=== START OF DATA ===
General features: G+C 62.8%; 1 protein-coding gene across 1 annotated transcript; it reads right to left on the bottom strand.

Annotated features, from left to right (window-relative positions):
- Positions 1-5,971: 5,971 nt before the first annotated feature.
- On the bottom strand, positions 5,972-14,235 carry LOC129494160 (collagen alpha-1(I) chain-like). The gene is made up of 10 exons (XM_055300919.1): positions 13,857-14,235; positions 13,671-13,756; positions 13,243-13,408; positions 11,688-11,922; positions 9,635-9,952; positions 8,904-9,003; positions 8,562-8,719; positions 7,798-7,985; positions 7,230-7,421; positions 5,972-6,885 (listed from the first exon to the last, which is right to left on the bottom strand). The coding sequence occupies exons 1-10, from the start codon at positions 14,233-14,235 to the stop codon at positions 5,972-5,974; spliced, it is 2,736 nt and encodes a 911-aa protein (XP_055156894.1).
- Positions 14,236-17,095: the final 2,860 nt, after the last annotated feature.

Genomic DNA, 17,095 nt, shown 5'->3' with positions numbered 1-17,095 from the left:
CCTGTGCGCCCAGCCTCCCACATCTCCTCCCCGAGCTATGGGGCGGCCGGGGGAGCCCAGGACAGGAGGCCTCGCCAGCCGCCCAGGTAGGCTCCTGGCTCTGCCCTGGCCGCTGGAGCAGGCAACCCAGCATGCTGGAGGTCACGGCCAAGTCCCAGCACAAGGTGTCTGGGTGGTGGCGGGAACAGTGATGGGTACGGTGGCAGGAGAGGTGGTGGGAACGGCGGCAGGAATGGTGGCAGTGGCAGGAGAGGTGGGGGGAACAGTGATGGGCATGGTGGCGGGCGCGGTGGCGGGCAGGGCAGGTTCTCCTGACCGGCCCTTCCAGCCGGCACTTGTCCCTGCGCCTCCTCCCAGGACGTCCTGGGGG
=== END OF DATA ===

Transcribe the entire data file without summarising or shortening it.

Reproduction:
General features: G+C 62.8%; 1 protein-coding gene across 1 annotated transcript; it reads right to left on the bottom strand.

Annotated features, from left to right (window-relative positions):
- Positions 1-5,971: 5,971 nt before the first annotated feature.
- On the bottom strand, positions 5,972-14,235 carry LOC129494160 (collagen alpha-1(I) chain-like). The gene is made up of 10 exons (XM_055300919.1): positions 13,857-14,235; positions 13,671-13,756; positions 13,243-13,408; positions 11,688-11,922; positions 9,635-9,952; positions 8,904-9,003; positions 8,562-8,719; positions 7,798-7,985; positions 7,230-7,421; positions 5,972-6,885 (listed from the first exon to the last, which is right to left on the bottom strand). The coding sequence occupies exons 1-10, from the start codon at positions 14,233-14,235 to the stop codon at positions 5,972-5,974; spliced, it is 2,736 nt and encodes a 911-aa protein (XP_055156894.1).
- Positions 14,236-17,095: the final 2,860 nt, after the last annotated feature.

Genomic DNA, 17,095 nt, shown 5'->3' with positions numbered 1-17,095 from the left:
CCTGTGCGCCCAGCCTCCCACATCTCCTCCCCGAGCTATGGGGCGGCCGGGGGAGCCCAGGACAGGAGGCCTCGCCAGCCGCCCAGGTAGGCTCCTGGCTCTGCCCTGGCCGCTGGAGCAGGCAACCCAGCATGCTGGAGGTCACGGCCAAGTCCCAGCACAAGGTGTCTGGGTGGTGGCGGGAACAGTGATGGGTACGGTGGCAGGAGAGGTGGTGGGAACGGCGGCAGGAATGGTGGCAGTGGCAGGAGAGGTGGGGGGAACAGTGATGGGCATGGTGGCGGGCGCGGTGGCGGGCAGGGCAGGTTCTCCTGACCGGCCCTTCCAGCCGGCACTTGTCCCTGCGCCTCCTCCCAGGACGTCCTGGGGG